Within the European dialogue the EU and its Member States will discuss with representatives of the Belarusian opposition and civil society the necessary reforms for the modernisation of Belarus and on the related potential development of relations with the EU, as well as possible EU support in this regard. A first thematic seminar within the dialogue was organised by Poland on 16 and 17 April on the issues of privatisation and entrepreneurship. Work will mainly be taken forward in four working groups in Minsk and through supporting thematic seminars on key transition related issues.

EU–Belarus – Background


1995: Signing of the Partnership and Cooperation Agreement (ratification by EU Member States suspended since 1997).

2006: The European Commission presented a non paper on “What the EU could bring to Belarus ".

April 2006: The Council decided to adopt restrictive measures against President Lukashenka, the Belarusian leadership and officials personally responsible for the violations of international electoral standards.

October 2008: The Council decided to suspend the restrictive measures against Belarus to encourage dialogue and the adoption of positive measures to strengthen democracy and respect for human rights.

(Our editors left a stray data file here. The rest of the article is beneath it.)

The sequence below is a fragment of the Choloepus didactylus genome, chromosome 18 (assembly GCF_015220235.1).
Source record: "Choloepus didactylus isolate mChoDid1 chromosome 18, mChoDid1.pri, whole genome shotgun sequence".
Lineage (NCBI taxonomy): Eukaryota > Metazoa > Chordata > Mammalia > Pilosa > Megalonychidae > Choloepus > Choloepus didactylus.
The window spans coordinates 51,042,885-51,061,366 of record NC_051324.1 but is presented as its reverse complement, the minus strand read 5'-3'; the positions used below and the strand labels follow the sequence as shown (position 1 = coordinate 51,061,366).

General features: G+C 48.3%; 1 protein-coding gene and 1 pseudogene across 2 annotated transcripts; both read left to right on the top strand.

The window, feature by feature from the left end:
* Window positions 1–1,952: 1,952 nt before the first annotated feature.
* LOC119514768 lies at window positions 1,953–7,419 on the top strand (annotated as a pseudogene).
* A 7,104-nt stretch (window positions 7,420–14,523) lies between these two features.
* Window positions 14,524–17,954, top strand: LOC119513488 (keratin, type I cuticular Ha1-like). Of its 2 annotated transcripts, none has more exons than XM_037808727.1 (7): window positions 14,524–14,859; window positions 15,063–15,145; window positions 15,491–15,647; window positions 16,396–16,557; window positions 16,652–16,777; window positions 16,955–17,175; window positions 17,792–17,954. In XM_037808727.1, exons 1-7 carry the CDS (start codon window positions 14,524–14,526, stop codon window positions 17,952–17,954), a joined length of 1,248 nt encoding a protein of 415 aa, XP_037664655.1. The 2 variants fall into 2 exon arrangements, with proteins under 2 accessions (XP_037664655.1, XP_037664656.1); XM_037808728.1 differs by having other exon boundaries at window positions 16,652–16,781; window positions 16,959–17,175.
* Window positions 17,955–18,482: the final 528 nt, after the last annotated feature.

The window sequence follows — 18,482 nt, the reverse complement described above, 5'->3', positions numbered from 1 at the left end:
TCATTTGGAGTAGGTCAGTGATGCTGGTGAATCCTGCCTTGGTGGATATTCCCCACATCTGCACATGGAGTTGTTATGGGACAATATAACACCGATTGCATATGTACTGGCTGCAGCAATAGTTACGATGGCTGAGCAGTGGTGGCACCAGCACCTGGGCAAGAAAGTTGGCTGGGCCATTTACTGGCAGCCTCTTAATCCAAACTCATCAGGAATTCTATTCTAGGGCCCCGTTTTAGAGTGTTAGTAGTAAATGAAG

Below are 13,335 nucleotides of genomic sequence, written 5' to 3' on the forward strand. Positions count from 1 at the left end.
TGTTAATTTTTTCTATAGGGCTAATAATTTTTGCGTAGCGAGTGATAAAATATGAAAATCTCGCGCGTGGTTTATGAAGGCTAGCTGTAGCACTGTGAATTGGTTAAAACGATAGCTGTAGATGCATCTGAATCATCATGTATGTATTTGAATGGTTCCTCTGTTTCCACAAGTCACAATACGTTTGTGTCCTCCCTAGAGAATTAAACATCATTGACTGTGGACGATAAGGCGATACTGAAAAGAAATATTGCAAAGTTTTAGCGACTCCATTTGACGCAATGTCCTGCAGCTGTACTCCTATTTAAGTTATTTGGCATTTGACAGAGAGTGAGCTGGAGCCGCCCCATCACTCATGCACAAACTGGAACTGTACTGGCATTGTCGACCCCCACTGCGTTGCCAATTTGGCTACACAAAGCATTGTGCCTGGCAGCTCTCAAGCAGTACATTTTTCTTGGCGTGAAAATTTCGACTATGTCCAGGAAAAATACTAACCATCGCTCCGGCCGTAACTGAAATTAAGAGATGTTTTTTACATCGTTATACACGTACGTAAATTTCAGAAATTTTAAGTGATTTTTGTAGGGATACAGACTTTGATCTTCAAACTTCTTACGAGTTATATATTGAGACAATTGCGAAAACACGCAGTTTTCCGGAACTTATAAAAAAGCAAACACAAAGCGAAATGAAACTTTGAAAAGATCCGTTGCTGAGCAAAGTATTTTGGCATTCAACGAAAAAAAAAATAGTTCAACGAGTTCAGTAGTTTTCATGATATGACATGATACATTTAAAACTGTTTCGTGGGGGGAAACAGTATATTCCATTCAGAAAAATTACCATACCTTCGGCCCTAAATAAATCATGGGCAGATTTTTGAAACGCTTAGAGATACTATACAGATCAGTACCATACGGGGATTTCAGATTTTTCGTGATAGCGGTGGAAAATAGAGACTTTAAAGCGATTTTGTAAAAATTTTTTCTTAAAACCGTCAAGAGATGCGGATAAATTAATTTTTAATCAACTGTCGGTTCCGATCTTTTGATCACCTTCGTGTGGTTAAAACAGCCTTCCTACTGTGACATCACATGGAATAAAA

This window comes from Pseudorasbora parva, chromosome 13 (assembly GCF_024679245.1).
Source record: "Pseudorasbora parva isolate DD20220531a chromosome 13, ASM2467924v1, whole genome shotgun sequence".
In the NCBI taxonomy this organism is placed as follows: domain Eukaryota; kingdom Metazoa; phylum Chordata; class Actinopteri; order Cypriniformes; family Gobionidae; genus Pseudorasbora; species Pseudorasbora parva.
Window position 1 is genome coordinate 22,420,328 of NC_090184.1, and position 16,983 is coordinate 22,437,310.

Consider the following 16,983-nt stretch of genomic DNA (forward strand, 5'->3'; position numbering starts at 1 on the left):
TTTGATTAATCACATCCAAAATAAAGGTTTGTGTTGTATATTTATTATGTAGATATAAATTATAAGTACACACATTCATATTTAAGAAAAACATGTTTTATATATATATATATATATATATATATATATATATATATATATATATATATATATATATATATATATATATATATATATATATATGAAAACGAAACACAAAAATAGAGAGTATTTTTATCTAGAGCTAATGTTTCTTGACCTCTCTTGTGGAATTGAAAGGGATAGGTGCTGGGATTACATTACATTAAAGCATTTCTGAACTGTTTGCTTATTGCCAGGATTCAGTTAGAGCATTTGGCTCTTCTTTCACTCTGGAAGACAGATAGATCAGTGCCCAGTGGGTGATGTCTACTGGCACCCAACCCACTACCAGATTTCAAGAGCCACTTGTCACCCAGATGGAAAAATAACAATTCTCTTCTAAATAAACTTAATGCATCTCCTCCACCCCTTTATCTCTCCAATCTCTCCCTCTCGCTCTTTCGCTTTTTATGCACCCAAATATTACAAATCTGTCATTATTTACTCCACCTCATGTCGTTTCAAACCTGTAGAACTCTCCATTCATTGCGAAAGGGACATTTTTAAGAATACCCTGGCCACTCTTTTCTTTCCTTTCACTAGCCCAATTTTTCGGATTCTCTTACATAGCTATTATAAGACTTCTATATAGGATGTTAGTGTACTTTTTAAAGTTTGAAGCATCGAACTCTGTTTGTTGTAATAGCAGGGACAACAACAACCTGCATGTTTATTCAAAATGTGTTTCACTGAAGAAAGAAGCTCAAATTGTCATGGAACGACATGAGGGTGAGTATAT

November 2009: The Council welcomed increased high-level EU-Belarus political dialogue, the establishment of an EU-Belarus Human Rights Dialogue, the intensified technical cooperation and the active participation of Belarus in the multilateral track of the Eastern Partnership, as ways of building mutual understanding and creating opportunities to address issues of concern.

January 2011: Against the background of the violations of electoral standards in the 19 December 2010 Presidential elections and the subsequent crackdown on civil society and the political opposition, the Council expressed its concern about developments and reactivated the EU's restrictive measures against Belarus. The restrictive measures were further strengthened in March, May, June and October 2011, as well as in January, February and March 2012. Further Council conclusions were adopted in June 2011 and March 2012.

March 2012: Launching of the European Dialogue on Modernisation with Belarusian society.